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Western Press Review: Commentary Turns To Several Subjects

Prague, 29 November 2000 (RFE/RL) -- Western commentary turns today from its weeks-long fixation on the U.S. elections tangle to a variety of topics, with the Middle East high on the list.


The New York Times says that Israeli Prime Minister Ehud Barak's call yesterday for new elections may portend a clarification of Mideast diplomacy. The newspaper says in an editorial: "Barak of Israel, desperately short of parliamentary allies, bowed to reality yesterday and agreed to new elections, likely to be held some time next spring. That scrambles Israeli politics and diplomacy at a time when violent confrontations with the Palestinians persist. But it can open an opportunity for peace negotiations if the Palestinian leader, Yasser Arafat, is wise and bold enough to seize it."


The Spanish daily El Mundo also sees opportunity as well as challenge in the Israeli political mist. The paper says in an editorial: "[Barak yesterday] had only two options: to accept the drastic conditions of Ariel Sharon, the [Israeli opposition party] Likud leader for creating a government of national union, or to dissolve the parliament and call for general elections. He opted for the second solution," says the paper. "The future of peace in the Middle East will depend on this crucial election, the most important in the country's history. The Israelis will have to say if they prefer the negotiation path or confrontation with the Palestinians."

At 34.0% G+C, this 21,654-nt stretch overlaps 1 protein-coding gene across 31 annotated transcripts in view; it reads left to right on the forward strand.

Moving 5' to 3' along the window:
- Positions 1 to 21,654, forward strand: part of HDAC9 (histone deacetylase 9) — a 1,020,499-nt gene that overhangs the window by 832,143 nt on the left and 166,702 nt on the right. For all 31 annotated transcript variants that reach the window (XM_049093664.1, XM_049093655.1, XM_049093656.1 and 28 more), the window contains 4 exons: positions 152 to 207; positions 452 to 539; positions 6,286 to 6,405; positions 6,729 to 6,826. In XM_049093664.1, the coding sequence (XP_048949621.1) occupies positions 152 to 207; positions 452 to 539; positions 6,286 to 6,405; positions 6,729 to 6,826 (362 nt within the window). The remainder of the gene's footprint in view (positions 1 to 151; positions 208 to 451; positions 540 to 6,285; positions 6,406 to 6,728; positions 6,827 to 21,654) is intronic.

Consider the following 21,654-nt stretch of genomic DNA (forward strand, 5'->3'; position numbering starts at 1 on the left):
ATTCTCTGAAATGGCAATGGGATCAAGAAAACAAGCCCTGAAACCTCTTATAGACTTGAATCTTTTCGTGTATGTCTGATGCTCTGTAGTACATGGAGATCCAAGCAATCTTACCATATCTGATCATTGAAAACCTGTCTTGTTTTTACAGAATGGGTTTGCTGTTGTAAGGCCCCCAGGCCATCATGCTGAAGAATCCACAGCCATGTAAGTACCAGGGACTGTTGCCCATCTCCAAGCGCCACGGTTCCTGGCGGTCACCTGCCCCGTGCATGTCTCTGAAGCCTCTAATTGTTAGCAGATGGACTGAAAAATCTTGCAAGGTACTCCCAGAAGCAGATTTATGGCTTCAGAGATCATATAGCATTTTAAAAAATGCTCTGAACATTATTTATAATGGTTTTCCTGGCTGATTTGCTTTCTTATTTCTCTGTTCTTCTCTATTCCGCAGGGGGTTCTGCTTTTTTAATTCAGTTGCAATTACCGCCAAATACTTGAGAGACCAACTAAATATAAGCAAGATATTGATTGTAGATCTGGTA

Spain's ABC finds less cause for optimism, writing: "The pre-electoral process is the beginning of uncertain times. The outlook is not optimistic. Palestinian militias are in the middle of a guerrilla and terrorist offensive. Communication with friendly Arab countries -- Egypt, Jordan -- is at a low point and nationalistic frenzy has taken hold of the [Palestinian] population."


Writing from Egypt, the Sueddeutsche Zeitung's Heiko Flottau says that Egyptian President Hosni Mubarak is committed to working for Mideast peace and also to securing his place as Egypt's strong man. In the current, newly unstable Israeli-Palestinian situation, Flottau says, the two aims are mutually supportive.